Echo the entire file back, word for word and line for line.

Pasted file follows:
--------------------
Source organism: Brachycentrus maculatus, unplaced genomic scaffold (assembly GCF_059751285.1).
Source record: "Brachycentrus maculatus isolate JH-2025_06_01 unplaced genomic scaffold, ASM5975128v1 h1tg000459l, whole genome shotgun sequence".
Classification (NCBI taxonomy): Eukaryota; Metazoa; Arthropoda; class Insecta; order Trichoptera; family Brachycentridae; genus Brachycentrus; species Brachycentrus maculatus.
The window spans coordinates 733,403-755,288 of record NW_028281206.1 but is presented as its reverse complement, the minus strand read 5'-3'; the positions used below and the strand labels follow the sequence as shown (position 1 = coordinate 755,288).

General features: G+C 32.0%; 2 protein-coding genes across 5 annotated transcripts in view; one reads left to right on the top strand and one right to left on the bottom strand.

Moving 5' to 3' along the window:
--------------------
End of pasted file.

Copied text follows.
Source organism: Brachycentrus maculatus, unplaced genomic scaffold (assembly GCF_059751285.1).
Source record: "Brachycentrus maculatus isolate JH-2025_06_01 unplaced genomic scaffold, ASM5975128v1 h1tg000459l, whole genome shotgun sequence".
Classification (NCBI taxonomy): Eukaryota; Metazoa; Arthropoda; class Insecta; order Trichoptera; family Brachycentridae; genus Brachycentrus; species Brachycentrus maculatus.
The window spans coordinates 733,403-755,288 of record NW_028281206.1 but is presented as its reverse complement, the minus strand read 5'-3'; the positions used below and the strand labels follow the sequence as shown (position 1 = coordinate 755,288).

General features: G+C 32.0%; 2 protein-coding genes across 5 annotated transcripts in view; one reads left to right on the top strand and one right to left on the bottom strand.

Moving 5' to 3' along the window: